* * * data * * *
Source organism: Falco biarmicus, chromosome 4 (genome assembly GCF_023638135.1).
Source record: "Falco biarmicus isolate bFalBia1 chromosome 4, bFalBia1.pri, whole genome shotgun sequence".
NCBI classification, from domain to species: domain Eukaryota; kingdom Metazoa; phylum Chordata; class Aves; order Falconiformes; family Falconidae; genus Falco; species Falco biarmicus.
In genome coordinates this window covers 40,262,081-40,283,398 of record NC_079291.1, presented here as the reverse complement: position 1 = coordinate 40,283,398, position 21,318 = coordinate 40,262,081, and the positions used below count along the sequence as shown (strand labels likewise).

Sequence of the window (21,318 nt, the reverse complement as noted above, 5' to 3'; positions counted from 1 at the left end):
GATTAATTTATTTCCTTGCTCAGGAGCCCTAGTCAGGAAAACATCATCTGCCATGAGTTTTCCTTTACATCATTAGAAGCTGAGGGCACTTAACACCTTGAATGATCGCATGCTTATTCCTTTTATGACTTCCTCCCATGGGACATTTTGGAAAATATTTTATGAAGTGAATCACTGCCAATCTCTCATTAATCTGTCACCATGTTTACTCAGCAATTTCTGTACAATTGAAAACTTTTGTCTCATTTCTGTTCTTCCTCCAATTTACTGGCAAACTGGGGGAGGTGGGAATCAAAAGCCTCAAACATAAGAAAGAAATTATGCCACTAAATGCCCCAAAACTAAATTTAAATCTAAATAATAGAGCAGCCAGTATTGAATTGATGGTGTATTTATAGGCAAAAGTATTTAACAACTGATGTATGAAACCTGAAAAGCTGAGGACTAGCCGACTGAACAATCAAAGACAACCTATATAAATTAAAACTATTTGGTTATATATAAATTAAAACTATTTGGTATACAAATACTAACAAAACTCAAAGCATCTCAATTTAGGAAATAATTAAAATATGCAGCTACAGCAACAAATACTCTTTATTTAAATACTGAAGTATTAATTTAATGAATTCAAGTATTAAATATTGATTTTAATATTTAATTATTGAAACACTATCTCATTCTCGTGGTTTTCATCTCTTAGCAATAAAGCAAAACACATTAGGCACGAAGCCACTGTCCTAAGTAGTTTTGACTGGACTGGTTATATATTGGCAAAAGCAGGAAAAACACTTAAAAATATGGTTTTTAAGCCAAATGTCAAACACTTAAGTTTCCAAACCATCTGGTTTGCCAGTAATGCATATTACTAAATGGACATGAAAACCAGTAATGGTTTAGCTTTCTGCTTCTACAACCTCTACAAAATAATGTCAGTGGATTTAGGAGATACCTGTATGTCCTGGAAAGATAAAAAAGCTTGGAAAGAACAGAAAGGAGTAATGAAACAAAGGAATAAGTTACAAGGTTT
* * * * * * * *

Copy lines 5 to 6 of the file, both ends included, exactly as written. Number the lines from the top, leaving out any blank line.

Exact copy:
Sequence of the window (21,318 nt, the reverse complement as noted above, 5' to 3'; positions counted from 1 at the left end):
GATTAATTTATTTCCTTGCTCAGGAGCCCTAGTCAGGAAAACATCATCTGCCATGAGTTTTCCTTTACATCATTAGAAGCTGAGGGCACTTAACACCTTGAATGATCGCATGCTTATTCCTTTTATGACTTCCTCCCATGGGACATTTTGGAAAATATTTTATGAAGTGAATCACTGCCAATCTCTCATTAATCTGTCACCATGTTTACTCAGCAATTTCTGTACAATTGAAAACTTTTGTCTCATTTCTGTTCTTCCTCCAATTTACTGGCAAACTGGGGGAGGTGGGAATCAAAAGCCTCAAACATAAGAAAGAAATTATGCCACTAAATGCCCCAAAACTAAATTTAAATCTAAATAATAGAGCAGCCAGTATTGAATTGATGGTGTATTTATAGGCAAAAGTATTTAACAACTGATGTATGAAACCTGAAAAGCTGAGGACTAGCCGACTGAACAATCAAAGACAACCTATATAAATTAAAACTATTTGGTTATATATAAATTAAAACTATTTGGTATACAAATACTAACAAAACTCAAAGCATCTCAATTTAGGAAATAATTAAAATATGCAGCTACAGCAACAAATACTCTTTATTTAAATACTGAAGTATTAATTTAATGAATTCAAGTATTAAATATTGATTTTAATATTTAATTATTGAAACACTATCTCATTCTCGTGGTTTTCATCTCTTAGCAATAAAGCAAAACACATTAGGCACGAAGCCACTGTCCTAAGTAGTTTTGACTGGACTGGTTATATATTGGCAAAAGCAGGAAAAACACTTAAAAATATGGTTTTTAAGCCAAATGTCAAACACTTAAGTTTCCAAACCATCTGGTTTGCCAGTAATGCATATTACTAAATGGACATGAAAACCAGTAATGGTTTAGCTTTCTGCTTCTACAACCTCTACAAAATAATGTCAGTGGATTTAGGAGATACCTGTATGTCCTGGAAAGATAAAAAAGCTTGGAAAGAACAGAAAGGAGTAATGAAACAAAGGAATAAGTTACAAGGTTT